teachers, lifetime learners
What kind of grandparents are the Baby
Boomers? Healthier, wealthier and a lot more active than the gray-haired
grannies we're used to, a TCU sociologist says.
By Rick Waters '95
took the news that she was about to be a grandmother like most women --
a flood of excitement and questions rushed over her: the due date, the
expected baby, the parents, the baby's sex.
came other concerns: the pregnancy, how prepared the parents were, financial
the attention directed elsewhere, it wasn't until later that she focused
inward: How exactly do I feel about becoming a grandmother?
a sociology researcher at TCU for 23 years and expert on family issues
such as divorce, remarriage and aging, did what she always does -- she
checked the research. Except there wasn't much. Even the pop psychology
literature in the bookstore was slanted to "gray-haired grannies,"
not the woman she saw herself to be.
about the Baby Boomers?, she thought. They grew up in a different
world. How are they handling this new life phase? That question -- part
budding research topic, part personal quest -- launched Giles-Sims into
a series of interviews with grandmothers across the country.
a web site for grandmothers to submit stories, trade advice and find support.
The conversations and research will also be worked into a book, Becoming
"Grammy", due out next year.
Giles-Sims interviewed had a message: They've reached their 50s as empowered
women, having juggled work, family and marriage while pioneering social
change in the workplace, culture and the political arena. Remember creeping
hemlines, bra burnings and women's lib? These are the women who started
it, and Giles-Sims reports that most won't be found in rocking chairs
and baking cookies when grandbabies arrive. Boomer grannies will definitely
look at this new stage differently than their own grandmothers did.
show Giles-Sims has a large audience. A record 70 million Americans --
about one-third of all adults -- are grandparents, and the number is expected
to be 80 million by the end of the decade, according to the American Association
of Retired Persons. The average age of a first-time grandparent today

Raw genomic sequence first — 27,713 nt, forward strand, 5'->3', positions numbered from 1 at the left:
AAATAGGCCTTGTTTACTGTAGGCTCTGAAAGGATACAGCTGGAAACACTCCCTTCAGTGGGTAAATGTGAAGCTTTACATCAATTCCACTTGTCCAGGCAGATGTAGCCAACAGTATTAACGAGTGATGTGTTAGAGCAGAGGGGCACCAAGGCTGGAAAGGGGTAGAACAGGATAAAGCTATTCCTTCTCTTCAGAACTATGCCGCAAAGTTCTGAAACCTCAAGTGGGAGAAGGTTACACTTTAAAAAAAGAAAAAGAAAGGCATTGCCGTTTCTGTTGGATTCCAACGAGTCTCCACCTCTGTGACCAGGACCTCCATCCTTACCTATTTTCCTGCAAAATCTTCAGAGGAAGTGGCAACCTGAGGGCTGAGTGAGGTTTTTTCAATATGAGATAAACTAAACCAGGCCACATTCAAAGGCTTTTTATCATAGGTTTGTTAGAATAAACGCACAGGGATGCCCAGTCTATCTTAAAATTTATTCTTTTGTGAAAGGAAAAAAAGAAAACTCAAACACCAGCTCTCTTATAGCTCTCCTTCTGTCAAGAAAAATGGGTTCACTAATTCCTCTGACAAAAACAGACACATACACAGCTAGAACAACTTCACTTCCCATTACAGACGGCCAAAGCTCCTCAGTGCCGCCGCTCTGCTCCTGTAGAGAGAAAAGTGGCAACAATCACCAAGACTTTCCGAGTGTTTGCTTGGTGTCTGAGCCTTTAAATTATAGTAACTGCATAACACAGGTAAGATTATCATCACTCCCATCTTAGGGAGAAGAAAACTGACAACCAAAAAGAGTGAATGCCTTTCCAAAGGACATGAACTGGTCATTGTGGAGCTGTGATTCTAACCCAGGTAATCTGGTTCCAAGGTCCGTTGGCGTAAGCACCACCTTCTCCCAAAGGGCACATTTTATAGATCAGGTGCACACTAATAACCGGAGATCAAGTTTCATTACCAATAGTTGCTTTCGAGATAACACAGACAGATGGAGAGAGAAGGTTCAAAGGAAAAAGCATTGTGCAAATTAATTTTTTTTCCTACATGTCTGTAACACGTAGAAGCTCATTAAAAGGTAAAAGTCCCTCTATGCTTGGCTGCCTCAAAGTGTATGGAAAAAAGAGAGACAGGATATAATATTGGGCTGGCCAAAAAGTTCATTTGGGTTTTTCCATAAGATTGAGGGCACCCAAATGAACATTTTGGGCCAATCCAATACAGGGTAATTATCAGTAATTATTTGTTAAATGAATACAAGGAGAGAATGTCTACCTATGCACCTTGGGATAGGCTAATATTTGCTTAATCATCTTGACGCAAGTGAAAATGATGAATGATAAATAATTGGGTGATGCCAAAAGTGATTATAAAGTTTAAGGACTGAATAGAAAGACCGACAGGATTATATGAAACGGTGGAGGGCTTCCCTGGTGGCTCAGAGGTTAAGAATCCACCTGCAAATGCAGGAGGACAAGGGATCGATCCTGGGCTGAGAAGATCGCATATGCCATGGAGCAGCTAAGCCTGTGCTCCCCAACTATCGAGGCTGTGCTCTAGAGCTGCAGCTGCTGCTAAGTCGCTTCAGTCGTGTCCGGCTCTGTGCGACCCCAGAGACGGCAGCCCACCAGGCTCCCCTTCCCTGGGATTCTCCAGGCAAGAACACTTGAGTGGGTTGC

is 47 -- the average life expectancy a century ago. Now, mature adults
can expect to be grandparents for three decades. Maybe more.
In her book,
Giles-Sims focuses on three developmental factors grandparents face --
identity, family connection and meaning questions.
factors ask the practical questions: What are grandmas expected to do
and be? What's their place in the family and how will they fit it all
into everyone's busy lives?
grandmothers are defining their own roles," she said. "These
empowered women often must show support from a distance. They have the
same amount of love as traditional grandmothers, but they show it differently.
They may not bake cookies, but they may help with home work by e-mail."
Their health, wealth, knowledge of technology and access to travel allow
them to stay in touch and offer mentoring in ways past grandmothers did
have very fond memories of my grandmother," Giles-Sims said, "but
a formality was there. Even though there was a lot of love, there was
a distance. We really want to connect with grandchildren now. We really
want to be with them."
is another major issue. Cooperation, conflict, negotiation and finding
a place in the extended family can be potential trouble spots.
women become grandmothers, the parents basically decide what the grandmother
gets to do." Giles-Sims calls it the "family jig," a jigsaw
puzzle and dance at the same time. "There is a choreography that
goes on, figuring out what the grandmother can do without undermining
the parents, and figuring out what the grandmother wants to do -- if she
is willing to do it."
don't consider such scenarios when the big news arrives, Giles-Sims said,
but they quickly learn that the mothers are the ones to decide.
is a process of working out problems that goes on," she said. "Many
times the relationship between mother and daughter needs to be worked
out before there can be a grandmother-mother relationship."
research interviews, Giles-Sims discovered that most grandmothers valued
the meaning of one thing above all others -- making memories with their
are awe-struck at this new child in their lives," she said. "It's
not a decision they made. It happened to them. And now they want to make
memories with them."
surprising because memories are important to kids. "It tells them
they are valuable and loved. It gives them a sense of history and their
place in the world, and it is grandmothers who do that."
relates firsthand how rewarding this can be. This summer, her 9-year-old
granddaughter brought the first book she made -- lined pages included
-- to her author-grandma for approval.
brought it over to me and asked, ÔHow do I get this published, Grammy?'
It was something that I did, so she thought she could do it, too. Isn't
a true grandmother.
Giles-Sims at firstname.lastname@example.org.